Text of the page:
When leadership incentive grants were announced for 1,400 secondary schools there was the usual wailing and gnashing of teeth among those who were not eligible. Now they must be feeling relieved. All government grants have strings attached. This one is beginning to look like a wire-guided missile.
And it is the leaders of our most challenging schools that ministers have in their sights.
Charles Clarke's bellicose references to the need to "take out" the heads of problem schools were clearly intended to be more than tough rhetoric.
Even before he spoke, the Education Secretary's civil servants were sending frantic emails to local authorities demanding "urgent feedback" for ministers on "the radical action planned" (page 1). Their questions made it clear that what was required - within 24 hours - was a body count. Barely a month after schools were told they were going to get the grant, ministers were demanding a butcher's bill of named schools where heads, deputies and middle managers are to be removed.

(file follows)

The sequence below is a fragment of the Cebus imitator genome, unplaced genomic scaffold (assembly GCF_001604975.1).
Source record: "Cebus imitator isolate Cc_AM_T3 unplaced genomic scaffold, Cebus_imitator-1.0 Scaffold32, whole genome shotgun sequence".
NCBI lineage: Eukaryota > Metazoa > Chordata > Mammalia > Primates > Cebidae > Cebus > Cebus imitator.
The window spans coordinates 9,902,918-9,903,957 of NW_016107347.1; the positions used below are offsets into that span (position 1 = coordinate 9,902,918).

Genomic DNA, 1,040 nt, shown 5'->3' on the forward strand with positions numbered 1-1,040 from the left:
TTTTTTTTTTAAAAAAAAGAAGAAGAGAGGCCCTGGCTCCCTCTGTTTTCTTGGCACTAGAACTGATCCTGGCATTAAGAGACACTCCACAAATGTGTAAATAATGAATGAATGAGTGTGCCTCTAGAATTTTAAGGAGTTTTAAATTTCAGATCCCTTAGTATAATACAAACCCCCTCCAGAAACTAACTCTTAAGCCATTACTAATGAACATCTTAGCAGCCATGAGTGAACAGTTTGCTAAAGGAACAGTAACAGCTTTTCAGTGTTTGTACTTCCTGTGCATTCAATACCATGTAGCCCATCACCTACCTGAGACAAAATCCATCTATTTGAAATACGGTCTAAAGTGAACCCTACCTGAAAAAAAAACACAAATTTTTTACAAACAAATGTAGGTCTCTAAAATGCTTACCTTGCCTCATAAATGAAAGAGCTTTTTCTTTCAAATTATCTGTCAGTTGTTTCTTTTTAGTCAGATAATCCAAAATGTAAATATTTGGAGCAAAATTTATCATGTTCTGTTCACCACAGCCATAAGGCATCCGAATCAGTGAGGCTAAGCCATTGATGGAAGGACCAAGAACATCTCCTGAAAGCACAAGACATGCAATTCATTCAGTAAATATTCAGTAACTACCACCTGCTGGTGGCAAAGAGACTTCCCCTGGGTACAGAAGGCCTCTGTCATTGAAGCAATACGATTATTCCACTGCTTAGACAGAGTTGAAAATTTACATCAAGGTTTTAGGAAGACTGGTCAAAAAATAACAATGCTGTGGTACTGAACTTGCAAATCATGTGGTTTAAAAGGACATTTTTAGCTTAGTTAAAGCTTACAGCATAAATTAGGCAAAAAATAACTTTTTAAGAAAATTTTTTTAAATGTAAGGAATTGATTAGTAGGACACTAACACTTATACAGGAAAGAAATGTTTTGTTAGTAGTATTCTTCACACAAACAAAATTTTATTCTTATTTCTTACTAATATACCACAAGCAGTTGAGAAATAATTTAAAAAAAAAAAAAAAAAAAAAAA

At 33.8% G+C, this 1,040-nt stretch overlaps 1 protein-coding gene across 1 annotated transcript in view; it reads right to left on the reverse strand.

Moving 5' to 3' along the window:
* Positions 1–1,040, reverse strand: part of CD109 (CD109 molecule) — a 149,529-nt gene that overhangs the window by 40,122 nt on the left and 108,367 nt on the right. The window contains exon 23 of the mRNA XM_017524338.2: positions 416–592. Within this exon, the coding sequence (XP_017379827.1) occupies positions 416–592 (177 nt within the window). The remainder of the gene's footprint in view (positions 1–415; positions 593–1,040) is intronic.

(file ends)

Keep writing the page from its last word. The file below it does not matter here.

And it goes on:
It seems we can forget the due process of competency procedures when the high command orders surgical strikes based on the intelligence it derives from its various league tables. At least the original form of naming and shaming was based on first-hand inspection of schools.
Of course no governing body, headteacher or local authority should tolerate clear incompetence, whether the Government provides extra cash to ease weak staff out or not. But struggling schools cannot be bombed into improvement.
And it is far from obvious that better candidates will be queuing up to replace those Mr Clarke wants removed - especially now such schools are identified as free-firing zones.
Fortunately, school governors can stop this madness. Nothing gives Mr Clarke - or quisling local authorities if there are any - the right to insist on the removal of any head or teacher. At the school level it is governing bodies - not ministers - who judge who should or should not be employed and how pupils' best interests will be served.